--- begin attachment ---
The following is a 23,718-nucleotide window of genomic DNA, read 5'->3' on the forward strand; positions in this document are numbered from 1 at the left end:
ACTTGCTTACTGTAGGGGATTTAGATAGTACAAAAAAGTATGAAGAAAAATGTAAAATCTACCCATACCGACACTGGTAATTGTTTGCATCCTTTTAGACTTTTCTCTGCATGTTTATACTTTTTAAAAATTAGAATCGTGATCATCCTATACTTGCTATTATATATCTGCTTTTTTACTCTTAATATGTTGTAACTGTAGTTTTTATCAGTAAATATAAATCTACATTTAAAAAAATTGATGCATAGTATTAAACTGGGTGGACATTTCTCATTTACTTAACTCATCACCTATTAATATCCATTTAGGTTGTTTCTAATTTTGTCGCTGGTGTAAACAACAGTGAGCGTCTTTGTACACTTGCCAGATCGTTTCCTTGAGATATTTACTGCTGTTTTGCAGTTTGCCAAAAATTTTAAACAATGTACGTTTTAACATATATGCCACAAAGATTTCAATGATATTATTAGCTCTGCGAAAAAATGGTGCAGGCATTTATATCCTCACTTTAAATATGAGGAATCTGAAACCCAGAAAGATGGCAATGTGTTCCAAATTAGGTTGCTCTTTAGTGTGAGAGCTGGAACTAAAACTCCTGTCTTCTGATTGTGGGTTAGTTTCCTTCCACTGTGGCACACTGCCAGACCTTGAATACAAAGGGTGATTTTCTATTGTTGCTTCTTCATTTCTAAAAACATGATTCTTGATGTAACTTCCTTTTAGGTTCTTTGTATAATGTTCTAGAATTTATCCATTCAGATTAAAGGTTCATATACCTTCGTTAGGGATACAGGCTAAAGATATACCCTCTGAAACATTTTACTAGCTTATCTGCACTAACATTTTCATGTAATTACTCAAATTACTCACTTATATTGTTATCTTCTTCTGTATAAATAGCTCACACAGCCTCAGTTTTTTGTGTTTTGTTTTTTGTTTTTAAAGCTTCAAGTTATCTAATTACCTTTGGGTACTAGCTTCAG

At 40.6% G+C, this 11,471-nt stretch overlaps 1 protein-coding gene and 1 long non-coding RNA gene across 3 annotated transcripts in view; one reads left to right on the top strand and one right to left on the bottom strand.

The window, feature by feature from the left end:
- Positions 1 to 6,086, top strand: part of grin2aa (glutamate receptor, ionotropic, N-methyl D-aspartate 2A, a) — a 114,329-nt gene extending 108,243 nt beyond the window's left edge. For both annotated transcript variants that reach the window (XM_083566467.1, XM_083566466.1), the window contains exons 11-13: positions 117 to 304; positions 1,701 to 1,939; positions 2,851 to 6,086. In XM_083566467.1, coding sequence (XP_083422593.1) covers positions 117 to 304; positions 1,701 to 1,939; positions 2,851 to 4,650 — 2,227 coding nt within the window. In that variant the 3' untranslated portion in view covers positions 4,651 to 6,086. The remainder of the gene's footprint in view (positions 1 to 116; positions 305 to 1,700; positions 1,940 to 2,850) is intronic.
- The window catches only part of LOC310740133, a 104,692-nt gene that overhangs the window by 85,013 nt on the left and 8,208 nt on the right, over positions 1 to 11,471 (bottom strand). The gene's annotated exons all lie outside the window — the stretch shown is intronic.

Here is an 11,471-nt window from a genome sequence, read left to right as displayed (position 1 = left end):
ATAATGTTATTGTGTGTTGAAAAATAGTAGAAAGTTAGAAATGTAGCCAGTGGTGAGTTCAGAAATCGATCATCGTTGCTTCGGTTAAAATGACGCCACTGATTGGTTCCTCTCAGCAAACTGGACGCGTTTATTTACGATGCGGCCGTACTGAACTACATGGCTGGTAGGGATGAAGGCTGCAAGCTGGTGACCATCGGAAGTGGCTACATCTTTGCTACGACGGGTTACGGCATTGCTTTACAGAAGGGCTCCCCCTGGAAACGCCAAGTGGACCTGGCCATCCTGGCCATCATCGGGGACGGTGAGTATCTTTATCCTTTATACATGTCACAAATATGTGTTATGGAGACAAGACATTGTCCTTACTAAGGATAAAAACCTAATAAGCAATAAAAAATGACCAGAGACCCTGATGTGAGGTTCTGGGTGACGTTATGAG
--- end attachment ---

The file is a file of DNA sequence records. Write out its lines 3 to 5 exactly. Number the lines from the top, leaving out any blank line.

At 40.6% G+C, this 11,471-nt stretch overlaps 1 protein-coding gene and 1 long non-coding RNA gene across 3 annotated transcripts in view; one reads left to right on the top strand and one right to left on the bottom strand.

The window, feature by feature from the left end:
- Positions 1 to 6,086, top strand: part of grin2aa (glutamate receptor, ionotropic, N-methyl D-aspartate 2A, a) — a 114,329-nt gene extending 108,243 nt beyond the window's left edge. For both annotated transcript variants that reach the window (XM_083566467.1, XM_083566466.1), the window contains exons 11-13: positions 117 to 304; positions 1,701 to 1,939; positions 2,851 to 6,086. In XM_083566467.1, coding sequence (XP_083422593.1) covers positions 117 to 304; positions 1,701 to 1,939; positions 2,851 to 4,650 — 2,227 coding nt within the window. In that variant the 3' untranslated portion in view covers positions 4,651 to 6,086. The remainder of the gene's footprint in view (positions 1 to 116; positions 305 to 1,700; positions 1,940 to 2,850) is intronic.